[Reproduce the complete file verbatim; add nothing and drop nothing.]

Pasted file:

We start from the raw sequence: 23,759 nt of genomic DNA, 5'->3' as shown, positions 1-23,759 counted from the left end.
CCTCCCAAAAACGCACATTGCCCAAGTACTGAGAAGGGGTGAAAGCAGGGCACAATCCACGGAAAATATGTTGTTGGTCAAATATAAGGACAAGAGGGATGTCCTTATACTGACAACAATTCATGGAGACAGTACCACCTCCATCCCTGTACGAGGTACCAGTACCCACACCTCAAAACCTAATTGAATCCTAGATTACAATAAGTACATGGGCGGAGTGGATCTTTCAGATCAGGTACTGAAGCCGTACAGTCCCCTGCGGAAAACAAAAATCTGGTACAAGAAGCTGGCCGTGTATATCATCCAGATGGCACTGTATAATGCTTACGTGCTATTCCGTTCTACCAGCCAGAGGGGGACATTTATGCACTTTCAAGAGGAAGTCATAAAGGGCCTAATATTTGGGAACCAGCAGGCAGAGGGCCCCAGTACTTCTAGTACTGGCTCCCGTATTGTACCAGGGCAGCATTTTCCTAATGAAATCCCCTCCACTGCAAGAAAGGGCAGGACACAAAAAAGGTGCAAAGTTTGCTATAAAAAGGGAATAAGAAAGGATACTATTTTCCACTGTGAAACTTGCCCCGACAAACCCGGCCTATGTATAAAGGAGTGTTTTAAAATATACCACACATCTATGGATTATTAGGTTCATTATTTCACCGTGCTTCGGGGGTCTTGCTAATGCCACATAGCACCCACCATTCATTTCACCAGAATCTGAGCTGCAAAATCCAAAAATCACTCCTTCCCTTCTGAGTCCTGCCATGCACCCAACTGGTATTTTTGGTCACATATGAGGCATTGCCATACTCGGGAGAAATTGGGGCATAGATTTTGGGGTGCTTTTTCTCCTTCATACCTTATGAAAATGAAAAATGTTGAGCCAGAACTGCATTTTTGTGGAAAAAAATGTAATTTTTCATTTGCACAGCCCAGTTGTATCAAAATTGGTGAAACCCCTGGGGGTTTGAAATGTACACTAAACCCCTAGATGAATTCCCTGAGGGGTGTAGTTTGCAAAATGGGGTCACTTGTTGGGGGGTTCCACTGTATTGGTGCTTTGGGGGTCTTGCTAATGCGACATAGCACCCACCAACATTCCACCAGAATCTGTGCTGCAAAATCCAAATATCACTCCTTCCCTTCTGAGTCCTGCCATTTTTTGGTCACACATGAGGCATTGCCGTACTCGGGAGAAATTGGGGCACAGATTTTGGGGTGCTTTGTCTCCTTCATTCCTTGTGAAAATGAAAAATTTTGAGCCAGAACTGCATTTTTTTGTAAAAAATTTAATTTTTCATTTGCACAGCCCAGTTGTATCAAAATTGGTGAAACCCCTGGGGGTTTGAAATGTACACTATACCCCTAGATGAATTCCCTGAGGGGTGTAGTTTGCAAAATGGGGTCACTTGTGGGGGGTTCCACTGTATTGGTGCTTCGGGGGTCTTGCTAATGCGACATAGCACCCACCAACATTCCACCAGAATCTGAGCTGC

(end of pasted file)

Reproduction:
We start from the raw sequence: 23,759 nt of genomic DNA, 5'->3' as shown, positions 1-23,759 counted from the left end.
CCTCCCAAAAACGCACATTGCCCAAGTACTGAGAAGGGGTGAAAGCAGGGCACAATCCACGGAAAATATGTTGTTGGTCAAATATAAGGACAAGAGGGATGTCCTTATACTGACAACAATTCATGGAGACAGTACCACCTCCATCCCTGTACGAGGTACCAGTACCCACACCTCAAAACCTAATTGAATCCTAGATTACAATAAGTACATGGGCGGAGTGGATCTTTCAGATCAGGTACTGAAGCCGTACAGTCCCCTGCGGAAAACAAAAATCTGGTACAAGAAGCTGGCCGTGTATATCATCCAGATGGCACTGTATAATGCTTACGTGCTATTCCGTTCTACCAGCCAGAGGGGGACATTTATGCACTTTCAAGAGGAAGTCATAAAGGGCCTAATATTTGGGAACCAGCAGGCAGAGGGCCCCAGTACTTCTAGTACTGGCTCCCGTATTGTACCAGGGCAGCATTTTCCTAATGAAATCCCCTCCACTGCAAGAAAGGGCAGGACACAAAAAAGGTGCAAAGTTTGCTATAAAAAGGGAATAAGAAAGGATACTATTTTCCACTGTGAAACTTGCCCCGACAAACCCGGCCTATGTATAAAGGAGTGTTTTAAAATATACCACACATCTATGGATTATTAGGTTCATTATTTCACCGTGCTTCGGGGGTCTTGCTAATGCCACATAGCACCCACCATTCATTTCACCAGAATCTGAGCTGCAAAATCCAAAAATCACTCCTTCCCTTCTGAGTCCTGCCATGCACCCAACTGGTATTTTTGGTCACATATGAGGCATTGCCATACTCGGGAGAAATTGGGGCATAGATTTTGGGGTGCTTTTTCTCCTTCATACCTTATGAAAATGAAAAATGTTGAGCCAGAACTGCATTTTTGTGGAAAAAAATGTAATTTTTCATTTGCACAGCCCAGTTGTATCAAAATTGGTGAAACCCCTGGGGGTTTGAAATGTACACTAAACCCCTAGATGAATTCCCTGAGGGGTGTAGTTTGCAAAATGGGGTCACTTGTTGGGGGGTTCCACTGTATTGGTGCTTTGGGGGTCTTGCTAATGCGACATAGCACCCACCAACATTCCACCAGAATCTGTGCTGCAAAATCCAAATATCACTCCTTCCCTTCTGAGTCCTGCCATTTTTTGGTCACACATGAGGCATTGCCGTACTCGGGAGAAATTGGGGCACAGATTTTGGGGTGCTTTGTCTCCTTCATTCCTTGTGAAAATGAAAAATTTTGAGCCAGAACTGCATTTTTTTGTAAAAAATTTAATTTTTCATTTGCACAGCCCAGTTGTATCAAAATTGGTGAAACCCCTGGGGGTTTGAAATGTACACTATACCCCTAGATGAATTCCCTGAGGGGTGTAGTTTGCAAAATGGGGTCACTTGTGGGGGGTTCCACTGTATTGGTGCTTCGGGGGTCTTGCTAATGCGACATAGCACCCACCAACATTCCACCAGAATCTGAGCTGC